The SWOT Analysis which was founded in the 1960 by a collective of business professionals and was first mentioned in their book “Business Policy, Text and Cases” and has now become a crucial factor for every business nowadays to consider when evaluating their company’s positioning. The acronym SWOT stands for Strengths, Weaknesses, Threats and Opportunities and is a great way for organisations to develop a full awareness of all the external and internal factors affecting the business. After conducting a full SWOT analysis this should provide a great framework for the business to review their overall strategy, positioning and direction.
At SEO Organic we conduct a SWOT analysis for our Club 22 customers and feel that this is a highly important information source for the business in addition to the competitive analysis. Getting down to the nitty gritting areas, businesses will need to be certainly unemotional when looking strategically at their current business as no matter how good you think you are we do live in a highly competitive world and having an unbiased expert agency assist you in these matters can be the best way to address them head on.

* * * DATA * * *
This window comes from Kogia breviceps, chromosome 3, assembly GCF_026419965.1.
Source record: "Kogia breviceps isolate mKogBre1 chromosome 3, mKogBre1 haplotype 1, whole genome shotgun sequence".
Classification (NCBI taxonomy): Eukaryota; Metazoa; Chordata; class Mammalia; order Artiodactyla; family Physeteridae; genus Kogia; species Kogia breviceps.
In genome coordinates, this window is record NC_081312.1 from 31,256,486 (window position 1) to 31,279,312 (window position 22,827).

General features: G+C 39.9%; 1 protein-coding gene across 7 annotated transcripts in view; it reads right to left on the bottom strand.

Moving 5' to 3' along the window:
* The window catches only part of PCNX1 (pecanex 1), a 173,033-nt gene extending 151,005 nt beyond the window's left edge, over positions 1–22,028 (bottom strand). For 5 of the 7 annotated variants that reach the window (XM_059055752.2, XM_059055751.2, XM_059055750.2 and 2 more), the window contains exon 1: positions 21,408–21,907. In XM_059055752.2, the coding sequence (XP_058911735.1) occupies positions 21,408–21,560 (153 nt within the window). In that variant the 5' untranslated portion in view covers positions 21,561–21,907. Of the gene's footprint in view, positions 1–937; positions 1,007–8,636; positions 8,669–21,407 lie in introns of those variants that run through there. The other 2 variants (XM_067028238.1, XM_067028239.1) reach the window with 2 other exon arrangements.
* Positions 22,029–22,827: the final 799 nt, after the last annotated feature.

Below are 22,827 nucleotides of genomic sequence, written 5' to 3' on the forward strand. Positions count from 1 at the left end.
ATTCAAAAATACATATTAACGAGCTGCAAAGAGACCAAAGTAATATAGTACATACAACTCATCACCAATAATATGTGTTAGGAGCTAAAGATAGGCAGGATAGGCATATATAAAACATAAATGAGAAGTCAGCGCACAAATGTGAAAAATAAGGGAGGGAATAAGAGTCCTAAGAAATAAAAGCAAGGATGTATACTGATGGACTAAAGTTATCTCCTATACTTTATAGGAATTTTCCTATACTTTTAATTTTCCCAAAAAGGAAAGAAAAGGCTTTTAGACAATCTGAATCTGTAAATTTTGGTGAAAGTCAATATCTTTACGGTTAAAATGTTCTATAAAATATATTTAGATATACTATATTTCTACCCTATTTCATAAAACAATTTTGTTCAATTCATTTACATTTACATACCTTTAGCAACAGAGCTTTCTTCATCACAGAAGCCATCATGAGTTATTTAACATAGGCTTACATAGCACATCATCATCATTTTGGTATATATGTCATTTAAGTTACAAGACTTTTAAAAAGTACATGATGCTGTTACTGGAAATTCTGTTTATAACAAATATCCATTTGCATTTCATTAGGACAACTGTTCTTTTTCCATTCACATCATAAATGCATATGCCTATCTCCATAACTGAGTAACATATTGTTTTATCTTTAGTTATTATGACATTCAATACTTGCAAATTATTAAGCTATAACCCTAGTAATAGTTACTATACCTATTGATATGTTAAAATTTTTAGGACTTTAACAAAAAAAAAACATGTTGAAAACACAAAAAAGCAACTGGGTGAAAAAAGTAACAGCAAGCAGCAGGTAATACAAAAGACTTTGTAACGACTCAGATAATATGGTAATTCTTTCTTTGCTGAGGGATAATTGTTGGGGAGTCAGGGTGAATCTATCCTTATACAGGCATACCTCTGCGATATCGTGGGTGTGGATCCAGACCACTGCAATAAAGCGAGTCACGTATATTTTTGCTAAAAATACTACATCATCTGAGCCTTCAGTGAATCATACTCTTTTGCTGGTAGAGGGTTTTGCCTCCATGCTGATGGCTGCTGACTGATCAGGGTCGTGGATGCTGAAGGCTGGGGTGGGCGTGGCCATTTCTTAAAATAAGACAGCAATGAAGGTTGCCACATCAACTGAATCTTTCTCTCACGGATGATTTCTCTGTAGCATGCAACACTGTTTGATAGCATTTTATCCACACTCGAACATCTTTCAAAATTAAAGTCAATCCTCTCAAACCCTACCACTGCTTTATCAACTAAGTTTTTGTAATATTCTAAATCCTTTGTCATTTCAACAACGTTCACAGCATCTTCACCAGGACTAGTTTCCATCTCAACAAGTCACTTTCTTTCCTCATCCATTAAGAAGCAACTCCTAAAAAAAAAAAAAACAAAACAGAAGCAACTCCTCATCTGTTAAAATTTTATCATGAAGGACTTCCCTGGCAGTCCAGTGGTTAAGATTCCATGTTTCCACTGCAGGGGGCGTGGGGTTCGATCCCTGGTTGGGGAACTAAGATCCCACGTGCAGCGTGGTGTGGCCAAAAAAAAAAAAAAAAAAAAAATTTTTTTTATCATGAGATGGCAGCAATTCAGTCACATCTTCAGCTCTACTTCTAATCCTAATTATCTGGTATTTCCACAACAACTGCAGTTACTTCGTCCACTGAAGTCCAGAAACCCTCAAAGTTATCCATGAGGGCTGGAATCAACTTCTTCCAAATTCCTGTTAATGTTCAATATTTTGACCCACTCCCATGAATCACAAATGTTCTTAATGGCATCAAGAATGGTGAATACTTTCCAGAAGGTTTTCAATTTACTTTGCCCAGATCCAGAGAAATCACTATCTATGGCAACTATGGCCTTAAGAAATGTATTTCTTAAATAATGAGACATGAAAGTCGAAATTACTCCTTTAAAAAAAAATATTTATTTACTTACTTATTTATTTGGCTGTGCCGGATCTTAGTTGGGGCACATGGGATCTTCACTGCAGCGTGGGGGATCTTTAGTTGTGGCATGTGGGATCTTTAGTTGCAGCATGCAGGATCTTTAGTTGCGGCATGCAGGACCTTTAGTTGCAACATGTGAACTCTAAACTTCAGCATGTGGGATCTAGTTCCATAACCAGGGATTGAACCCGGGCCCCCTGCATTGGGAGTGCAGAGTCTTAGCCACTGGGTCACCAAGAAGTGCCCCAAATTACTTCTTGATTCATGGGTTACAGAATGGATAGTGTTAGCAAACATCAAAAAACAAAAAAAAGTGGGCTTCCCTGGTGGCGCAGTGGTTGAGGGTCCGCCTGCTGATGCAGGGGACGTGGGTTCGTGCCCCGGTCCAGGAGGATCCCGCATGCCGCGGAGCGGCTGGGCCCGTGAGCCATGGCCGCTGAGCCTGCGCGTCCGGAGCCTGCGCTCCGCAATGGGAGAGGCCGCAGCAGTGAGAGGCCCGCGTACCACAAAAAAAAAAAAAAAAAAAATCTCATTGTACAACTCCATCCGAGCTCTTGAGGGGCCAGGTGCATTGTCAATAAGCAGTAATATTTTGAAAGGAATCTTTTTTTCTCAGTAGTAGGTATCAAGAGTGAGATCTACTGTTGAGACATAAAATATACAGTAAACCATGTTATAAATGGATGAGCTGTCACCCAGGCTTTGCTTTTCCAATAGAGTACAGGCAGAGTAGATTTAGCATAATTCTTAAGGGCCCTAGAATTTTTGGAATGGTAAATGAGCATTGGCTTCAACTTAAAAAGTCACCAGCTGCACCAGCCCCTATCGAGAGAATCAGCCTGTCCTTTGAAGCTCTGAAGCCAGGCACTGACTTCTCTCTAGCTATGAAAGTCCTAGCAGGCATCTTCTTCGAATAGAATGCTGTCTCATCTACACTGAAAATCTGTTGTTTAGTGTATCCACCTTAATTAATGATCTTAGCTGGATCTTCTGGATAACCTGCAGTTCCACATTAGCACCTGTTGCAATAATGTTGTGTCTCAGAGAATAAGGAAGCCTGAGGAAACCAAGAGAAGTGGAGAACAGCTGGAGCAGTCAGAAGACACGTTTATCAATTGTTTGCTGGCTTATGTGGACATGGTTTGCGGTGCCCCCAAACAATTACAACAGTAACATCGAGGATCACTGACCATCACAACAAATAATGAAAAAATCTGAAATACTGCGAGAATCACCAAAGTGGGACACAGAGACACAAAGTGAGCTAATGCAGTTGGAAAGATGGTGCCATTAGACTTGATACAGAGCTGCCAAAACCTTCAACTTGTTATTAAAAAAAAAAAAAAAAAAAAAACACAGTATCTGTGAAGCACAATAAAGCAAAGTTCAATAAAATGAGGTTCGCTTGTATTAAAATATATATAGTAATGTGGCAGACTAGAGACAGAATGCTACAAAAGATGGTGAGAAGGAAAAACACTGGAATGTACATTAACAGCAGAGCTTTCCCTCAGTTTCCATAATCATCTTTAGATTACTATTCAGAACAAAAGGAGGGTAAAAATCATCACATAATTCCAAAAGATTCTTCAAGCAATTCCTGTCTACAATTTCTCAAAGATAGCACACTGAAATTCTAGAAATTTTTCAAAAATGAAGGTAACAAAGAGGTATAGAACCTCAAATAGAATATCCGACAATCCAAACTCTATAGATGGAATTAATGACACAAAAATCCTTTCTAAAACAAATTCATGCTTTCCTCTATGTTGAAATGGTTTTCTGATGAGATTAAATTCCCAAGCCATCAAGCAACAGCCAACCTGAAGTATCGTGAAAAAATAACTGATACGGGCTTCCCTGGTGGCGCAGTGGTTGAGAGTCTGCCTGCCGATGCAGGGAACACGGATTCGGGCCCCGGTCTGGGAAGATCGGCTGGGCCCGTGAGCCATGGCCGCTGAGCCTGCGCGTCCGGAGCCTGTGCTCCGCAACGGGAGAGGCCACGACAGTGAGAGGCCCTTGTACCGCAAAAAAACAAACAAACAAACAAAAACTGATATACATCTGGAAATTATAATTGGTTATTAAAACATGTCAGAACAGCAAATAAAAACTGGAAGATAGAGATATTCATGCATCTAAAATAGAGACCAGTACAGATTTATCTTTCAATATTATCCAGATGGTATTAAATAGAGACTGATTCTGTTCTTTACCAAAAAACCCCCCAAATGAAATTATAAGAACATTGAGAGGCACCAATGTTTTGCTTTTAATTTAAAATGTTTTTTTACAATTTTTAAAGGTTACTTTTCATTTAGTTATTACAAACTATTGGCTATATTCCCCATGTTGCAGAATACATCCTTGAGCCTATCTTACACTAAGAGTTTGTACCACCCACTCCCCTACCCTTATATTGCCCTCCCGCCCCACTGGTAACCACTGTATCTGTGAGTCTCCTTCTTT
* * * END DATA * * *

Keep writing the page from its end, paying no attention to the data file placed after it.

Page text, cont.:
Leveraging the time spent on conducting a SWOT can certainly be time well invested. When looking at strengths internally as well as externally this is where you really look into what you do well, what real advantages you have over you competitors, the level of experience you have currently within your company. When evaluating strength areas this can also look into tangible assets that the company has at the moment such as capital, distribution network, established customers etc.
When looking into weaknesses in both an internal and external capacity these factors could include poor location, limited resources, skills in-house etc. The more areas you pinpoint as weaknesses, the more valuable the analysis will be for your business.
Opportunities are normally only measured externally however can in some cases be looked at on an internal basis, for example: if you were looking at merging a department to make more commercial sense. Opportunities are however usually factors which present themselves for your business to prosper – this is the time to evaluate the current marketplace and look at any ways that your business can benefit.
Threats, usually again more of an external factor and an obvious one is current competitors. However threats are also mainly factors which are completely out of one’s control – such as government policy changes to affect legislation on your business, economic downturns or even price increases from current third party suppliers. It is noted though when conducting this analysis on your business’s potential threats then you should really rank them on how likely and when/if they could really occur.